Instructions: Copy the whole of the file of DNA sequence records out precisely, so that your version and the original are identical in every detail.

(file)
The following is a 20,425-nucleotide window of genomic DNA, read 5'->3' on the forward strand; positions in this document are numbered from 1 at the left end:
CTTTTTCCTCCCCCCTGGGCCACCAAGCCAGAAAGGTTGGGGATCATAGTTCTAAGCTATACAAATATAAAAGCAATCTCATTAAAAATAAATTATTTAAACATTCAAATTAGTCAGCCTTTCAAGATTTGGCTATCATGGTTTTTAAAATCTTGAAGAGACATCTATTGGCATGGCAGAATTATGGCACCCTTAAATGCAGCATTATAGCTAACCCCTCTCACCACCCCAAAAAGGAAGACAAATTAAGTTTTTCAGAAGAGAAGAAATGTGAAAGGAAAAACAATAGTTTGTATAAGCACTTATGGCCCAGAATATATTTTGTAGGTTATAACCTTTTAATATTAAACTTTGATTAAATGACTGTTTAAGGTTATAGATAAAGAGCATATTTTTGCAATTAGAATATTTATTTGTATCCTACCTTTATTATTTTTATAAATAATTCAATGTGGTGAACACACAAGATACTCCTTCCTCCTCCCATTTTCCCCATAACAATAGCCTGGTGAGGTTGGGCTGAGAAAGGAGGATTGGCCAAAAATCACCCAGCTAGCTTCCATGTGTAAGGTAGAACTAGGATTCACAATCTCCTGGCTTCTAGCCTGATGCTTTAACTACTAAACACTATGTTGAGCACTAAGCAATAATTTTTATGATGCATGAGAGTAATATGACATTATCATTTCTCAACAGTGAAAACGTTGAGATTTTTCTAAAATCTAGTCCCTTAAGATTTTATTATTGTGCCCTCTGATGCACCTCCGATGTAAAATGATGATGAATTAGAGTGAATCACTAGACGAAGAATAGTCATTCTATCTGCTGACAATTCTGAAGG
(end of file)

The following is a 20,425-nucleotide window of genomic DNA, read 5'->3' on the forward strand; positions in this document are numbered from 1 at the left end:
CTTTTTCCTCCCCCCTGGGCCACCAAGCCAGAAAGGTTGGGGATCATAGTTCTAAGCTATACAAATATAAAAGCAATCTCATTAAAAATAAATTATTTAAACATTCAAATTAGTCAGCCTTTCAAGATTTGGCTATCATGGTTTTTAAAATCTTGAAGAGACATCTATTGGCATGGCAGAATTATGGCACCCTTAAATGCAGCATTATAGCTAACCCCTCTCACCACCCCAAAAAGGAAGACAAATTAAGTTTTTCAGAAGAGAAGAAATGTGAAAGGAAAAACAATAGTTTGTATAAGCACTTATGGCCCAGAATATATTTTGTAGGTTATAACCTTTTAATATTAAACTTTGATTAAATGACTGTTTAAGGTTATAGATAAAGAGCATATTTTTGCAATTAGAATATTTATTTGTATCCTACCTTTATTATTTTTATAAATAATTCAATGTGGTGAACACACAAGATACTCCTTCCTCCTCCCATTTTCCCCATAACAATAGCCTGGTGAGGTTGGGCTGAGAAAGGAGGATTGGCCAAAAATCACCCAGCTAGCTTCCATGTGTAAGGTAGAACTAGGATTCACAATCTCCTGGCTTCTAGCCTGATGCTTTAACTACTAAACACTATGTTGAGCACTAAGCAATAATTTTTATGATGCATGAGAGTAATATGACATTATCATTTCTCAACAGTGAAAACGTTGAGATTTTTCTAAAATCTAGTCCCTTAAGATTTTATTATTGTGCCCTCTGATGCACCTCCGATGTAAAATGATGATGAATTAGAGTGAATCACTAGACGAAGAATAGTCATTCTATCTGCTGACAATTCTGAAGG